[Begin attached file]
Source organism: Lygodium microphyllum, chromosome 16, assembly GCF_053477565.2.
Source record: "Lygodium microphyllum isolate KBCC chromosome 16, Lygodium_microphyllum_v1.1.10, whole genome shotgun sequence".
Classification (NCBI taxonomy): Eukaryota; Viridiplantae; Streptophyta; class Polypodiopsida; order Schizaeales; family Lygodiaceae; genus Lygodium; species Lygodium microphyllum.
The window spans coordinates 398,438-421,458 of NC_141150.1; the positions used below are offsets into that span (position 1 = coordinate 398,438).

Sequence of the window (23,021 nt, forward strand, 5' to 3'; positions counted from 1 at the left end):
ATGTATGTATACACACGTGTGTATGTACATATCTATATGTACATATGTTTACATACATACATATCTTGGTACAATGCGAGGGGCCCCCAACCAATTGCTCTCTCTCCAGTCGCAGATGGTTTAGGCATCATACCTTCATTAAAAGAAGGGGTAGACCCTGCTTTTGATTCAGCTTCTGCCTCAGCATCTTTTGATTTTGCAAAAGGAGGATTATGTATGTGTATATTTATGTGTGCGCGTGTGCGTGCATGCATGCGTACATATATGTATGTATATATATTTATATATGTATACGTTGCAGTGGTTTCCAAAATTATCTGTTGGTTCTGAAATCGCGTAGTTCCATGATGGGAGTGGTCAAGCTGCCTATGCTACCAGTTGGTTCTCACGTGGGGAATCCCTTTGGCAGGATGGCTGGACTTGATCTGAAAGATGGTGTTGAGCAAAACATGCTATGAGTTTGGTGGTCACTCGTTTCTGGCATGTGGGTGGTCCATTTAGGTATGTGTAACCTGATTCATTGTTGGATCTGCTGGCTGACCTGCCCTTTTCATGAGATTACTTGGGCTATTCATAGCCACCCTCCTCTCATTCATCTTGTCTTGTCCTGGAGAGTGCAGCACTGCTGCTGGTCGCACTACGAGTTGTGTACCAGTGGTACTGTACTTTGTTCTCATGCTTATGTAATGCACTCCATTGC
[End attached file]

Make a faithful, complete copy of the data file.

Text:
Source organism: Lygodium microphyllum, chromosome 16, assembly GCF_053477565.2.
Source record: "Lygodium microphyllum isolate KBCC chromosome 16, Lygodium_microphyllum_v1.1.10, whole genome shotgun sequence".
Classification (NCBI taxonomy): Eukaryota; Viridiplantae; Streptophyta; class Polypodiopsida; order Schizaeales; family Lygodiaceae; genus Lygodium; species Lygodium microphyllum.
The window spans coordinates 398,438-421,458 of NC_141150.1; the positions used below are offsets into that span (position 1 = coordinate 398,438).

Sequence of the window (23,021 nt, forward strand, 5' to 3'; positions counted from 1 at the left end):
ATGTATGTATACACACGTGTGTATGTACATATCTATATGTACATATGTTTACATACATACATATCTTGGTACAATGCGAGGGGCCCCCAACCAATTGCTCTCTCTCCAGTCGCAGATGGTTTAGGCATCATACCTTCATTAAAAGAAGGGGTAGACCCTGCTTTTGATTCAGCTTCTGCCTCAGCATCTTTTGATTTTGCAAAAGGAGGATTATGTATGTGTATATTTATGTGTGCGCGTGTGCGTGCATGCATGCGTACATATATGTATGTATATATATTTATATATGTATACGTTGCAGTGGTTTCCAAAATTATCTGTTGGTTCTGAAATCGCGTAGTTCCATGATGGGAGTGGTCAAGCTGCCTATGCTACCAGTTGGTTCTCACGTGGGGAATCCCTTTGGCAGGATGGCTGGACTTGATCTGAAAGATGGTGTTGAGCAAAACATGCTATGAGTTTGGTGGTCACTCGTTTCTGGCATGTGGGTGGTCCATTTAGGTATGTGTAACCTGATTCATTGTTGGATCTGCTGGCTGACCTGCCCTTTTCATGAGATTACTTGGGCTATTCATAGCCACCCTCCTCTCATTCATCTTGTCTTGTCCTGGAGAGTGCAGCACTGCTGCTGGTCGCACTACGAGTTGTGTACCAGTGGTACTGTACTTTGTTCTCATGCTTATGTAATGCACTCCATTGC